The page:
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Tuna Captain: “We’re In Danger The Whole Time And We’re Fed Up With It!”

The capture in the Indian Ocean of the Spanish tuna hauler FV Alakrana has revived controversy over the protection of French and Spanish tuna boats threatened by pirates off the coast of Somalia.

“We’re in danger the whole time and we’re fed up with it!” complained the captain of a Spanish fishing vessel who has been working in the region for the past 25 years.

“For years we’ve been watching piracy develop in the Indian Ocean and we’ve been trying to draw public attention to the problem. The situation has become unbearable for tuna boats,” complained the captain, speaking by phone from the high seas.

The Alakrana, a 100-metre industrial purse-seiner, was seized Friday on the high seas between Somalia and the Seychelles with 36 crewmembers on board and was brought closer to shore by the pirates.

It is currently anchored off Harardere in the central Somali region of Puntland, where it is being observed from a distance by two frigates, one Spanish and one French, which are part of the European anti-piracy initiative Operation Atalanta.

Around 15 French tuna boats and some 30 Spanish tuna boats, some of them captained by Frenchmen from Brittany, normally operate in the Indian Ocean, whose waters are rich in tropical tuna.

Because of the pirate threat at least 12 of these vessels have already left the zone and moved into the Atlantic and the Pacific.

Tuna catches, which topped 200,000 tons in 2007, is on the decline as purse seiners have been repeatedly targeted by pirates over the past two years.

Sailors say warships in the European Union's naval force dubbed Atalanta do not patrol regularly enough given that the zone they are supposed to police is almost the size of the Mediterranean Sea.

Contrary to merchant vessels, which follow clearly defined shipping routes, "the fishing fleet is spread out over several thousand kilometers -- that's huge and impossible to protect," the captain said.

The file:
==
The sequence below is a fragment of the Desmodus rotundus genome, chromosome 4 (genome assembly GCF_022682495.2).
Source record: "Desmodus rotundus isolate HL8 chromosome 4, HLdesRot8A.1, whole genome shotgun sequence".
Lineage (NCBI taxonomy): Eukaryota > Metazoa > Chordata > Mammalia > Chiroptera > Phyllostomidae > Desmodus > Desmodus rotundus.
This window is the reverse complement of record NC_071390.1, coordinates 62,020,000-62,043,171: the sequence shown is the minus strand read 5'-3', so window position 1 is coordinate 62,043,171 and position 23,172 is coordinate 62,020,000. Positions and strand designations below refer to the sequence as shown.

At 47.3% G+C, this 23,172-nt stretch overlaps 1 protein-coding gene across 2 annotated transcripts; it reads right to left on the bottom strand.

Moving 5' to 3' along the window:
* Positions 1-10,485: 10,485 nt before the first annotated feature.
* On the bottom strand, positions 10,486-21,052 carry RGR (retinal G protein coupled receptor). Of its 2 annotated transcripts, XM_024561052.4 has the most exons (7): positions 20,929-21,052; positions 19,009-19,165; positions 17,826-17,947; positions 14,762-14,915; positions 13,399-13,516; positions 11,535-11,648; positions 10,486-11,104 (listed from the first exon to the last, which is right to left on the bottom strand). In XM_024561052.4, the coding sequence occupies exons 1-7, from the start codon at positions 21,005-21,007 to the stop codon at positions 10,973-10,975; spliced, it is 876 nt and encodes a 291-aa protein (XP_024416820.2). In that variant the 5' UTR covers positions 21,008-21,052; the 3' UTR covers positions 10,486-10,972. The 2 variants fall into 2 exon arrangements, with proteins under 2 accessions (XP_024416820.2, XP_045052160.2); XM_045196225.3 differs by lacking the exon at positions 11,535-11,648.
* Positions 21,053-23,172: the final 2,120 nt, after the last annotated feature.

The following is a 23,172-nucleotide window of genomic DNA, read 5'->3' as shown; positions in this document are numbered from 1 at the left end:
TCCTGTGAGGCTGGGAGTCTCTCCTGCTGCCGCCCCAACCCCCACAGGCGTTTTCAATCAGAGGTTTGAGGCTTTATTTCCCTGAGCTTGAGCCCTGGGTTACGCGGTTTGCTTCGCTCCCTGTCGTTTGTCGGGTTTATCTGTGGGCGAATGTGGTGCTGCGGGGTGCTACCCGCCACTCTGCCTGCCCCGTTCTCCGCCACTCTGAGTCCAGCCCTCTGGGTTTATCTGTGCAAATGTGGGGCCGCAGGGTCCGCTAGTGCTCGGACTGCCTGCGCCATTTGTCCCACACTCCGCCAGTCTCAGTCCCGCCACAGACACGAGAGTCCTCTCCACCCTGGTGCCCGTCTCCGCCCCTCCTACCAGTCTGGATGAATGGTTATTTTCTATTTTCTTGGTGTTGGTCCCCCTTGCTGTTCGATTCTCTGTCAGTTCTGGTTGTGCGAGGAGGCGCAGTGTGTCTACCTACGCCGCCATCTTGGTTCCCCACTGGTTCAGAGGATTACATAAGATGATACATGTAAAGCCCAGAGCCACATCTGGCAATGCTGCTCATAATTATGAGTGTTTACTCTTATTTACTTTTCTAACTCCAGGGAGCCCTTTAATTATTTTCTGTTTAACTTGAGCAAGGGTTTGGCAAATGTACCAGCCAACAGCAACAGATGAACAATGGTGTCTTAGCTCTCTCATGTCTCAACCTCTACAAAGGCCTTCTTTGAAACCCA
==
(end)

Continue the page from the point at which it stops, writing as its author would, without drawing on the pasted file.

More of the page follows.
And “the danger extends well beyond Somali coastal waters since attacks have been reported near the Seychelles”.

The solution of moving in a convoy -recommended for cargo vessels- does not work for fishing vessels, which have to work singly and go where shoals of tuna take them.

Handicapped by their nets, which are weighted at the bottom, tuna boats are particularly vulnerable as they cannot escape from suspicious-looking boats.

French sailors have struck a deal to have soldiers on board to protect their vessels.

“It's what works best for the time being,” said the captain, who nevertheless admits there could be a "risk of things getting out of control". Michel Goujon, who heads a trade body, the Organization of Frozen Tuna Producers, told AFP that had tuna boats not been allowed to have soldiers on board, they would have stopped fishing in waters off Somalia.

Spanish fishermen would also have liked the same sort of protection from their army. Madrid has refused, arguing that it does not have the capacity to provide this and has told ship owners to use private security guards.

“The attacks are just beginning” this season said the captain, before waxing philosophical: “those who prey on tuna have themselves become prey”.